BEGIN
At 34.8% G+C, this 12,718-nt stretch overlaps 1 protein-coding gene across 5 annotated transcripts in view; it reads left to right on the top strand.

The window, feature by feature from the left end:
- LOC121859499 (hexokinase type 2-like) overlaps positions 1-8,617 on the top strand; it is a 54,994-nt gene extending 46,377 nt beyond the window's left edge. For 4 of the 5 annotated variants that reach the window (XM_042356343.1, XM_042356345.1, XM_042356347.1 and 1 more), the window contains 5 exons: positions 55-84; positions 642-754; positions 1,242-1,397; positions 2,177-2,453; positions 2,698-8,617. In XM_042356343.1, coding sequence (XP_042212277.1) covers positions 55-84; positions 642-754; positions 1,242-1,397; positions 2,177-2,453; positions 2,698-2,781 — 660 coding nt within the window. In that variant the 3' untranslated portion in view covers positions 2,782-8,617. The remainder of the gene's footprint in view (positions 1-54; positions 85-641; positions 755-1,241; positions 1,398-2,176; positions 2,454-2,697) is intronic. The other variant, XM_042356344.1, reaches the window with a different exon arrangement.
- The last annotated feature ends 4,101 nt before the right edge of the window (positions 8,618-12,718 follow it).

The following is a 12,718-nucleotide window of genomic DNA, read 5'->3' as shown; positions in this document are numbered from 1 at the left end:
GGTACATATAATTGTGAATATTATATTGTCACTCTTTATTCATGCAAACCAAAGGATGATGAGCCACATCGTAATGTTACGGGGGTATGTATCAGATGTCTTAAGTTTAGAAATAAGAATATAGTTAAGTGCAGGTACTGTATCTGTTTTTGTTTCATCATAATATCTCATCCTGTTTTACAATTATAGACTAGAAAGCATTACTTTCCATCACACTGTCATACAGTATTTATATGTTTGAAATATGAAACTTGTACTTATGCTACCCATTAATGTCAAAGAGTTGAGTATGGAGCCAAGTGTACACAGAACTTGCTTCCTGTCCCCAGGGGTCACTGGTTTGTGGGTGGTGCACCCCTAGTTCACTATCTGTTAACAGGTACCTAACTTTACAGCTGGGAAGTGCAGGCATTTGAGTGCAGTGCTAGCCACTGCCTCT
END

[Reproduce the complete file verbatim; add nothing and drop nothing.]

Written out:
At 34.8% G+C, this 12,718-nt stretch overlaps 1 protein-coding gene across 5 annotated transcripts in view; it reads left to right on the top strand.

The window, feature by feature from the left end:
- LOC121859499 (hexokinase type 2-like) overlaps positions 1-8,617 on the top strand; it is a 54,994-nt gene extending 46,377 nt beyond the window's left edge. For 4 of the 5 annotated variants that reach the window (XM_042356343.1, XM_042356345.1, XM_042356347.1 and 1 more), the window contains 5 exons: positions 55-84; positions 642-754; positions 1,242-1,397; positions 2,177-2,453; positions 2,698-8,617. In XM_042356343.1, coding sequence (XP_042212277.1) covers positions 55-84; positions 642-754; positions 1,242-1,397; positions 2,177-2,453; positions 2,698-2,781 — 660 coding nt within the window. In that variant the 3' untranslated portion in view covers positions 2,782-8,617. The remainder of the gene's footprint in view (positions 1-54; positions 85-641; positions 755-1,241; positions 1,398-2,176; positions 2,454-2,697) is intronic. The other variant, XM_042356344.1, reaches the window with a different exon arrangement.
- The last annotated feature ends 4,101 nt before the right edge of the window (positions 8,618-12,718 follow it).

The following is a 12,718-nucleotide window of genomic DNA, read 5'->3' as shown; positions in this document are numbered from 1 at the left end:
GGTACATATAATTGTGAATATTATATTGTCACTCTTTATTCATGCAAACCAAAGGATGATGAGCCACATCGTAATGTTACGGGGGTATGTATCAGATGTCTTAAGTTTAGAAATAAGAATATAGTTAAGTGCAGGTACTGTATCTGTTTTTGTTTCATCATAATATCTCATCCTGTTTTACAATTATAGACTAGAAAGCATTACTTTCCATCACACTGTCATACAGTATTTATATGTTTGAAATATGAAACTTGTACTTATGCTACCCATTAATGTCAAAGAGTTGAGTATGGAGCCAAGTGTACACAGAACTTGCTTCCTGTCCCCAGGGGTCACTGGTTTGTGGGTGGTGCACCCCTAGTTCACTATCTGTTAACAGGTACCTAACTTTACAGCTGGGAAGTGCAGGCATTTGAGTGCAGTGCTAGCCACTGCCTCT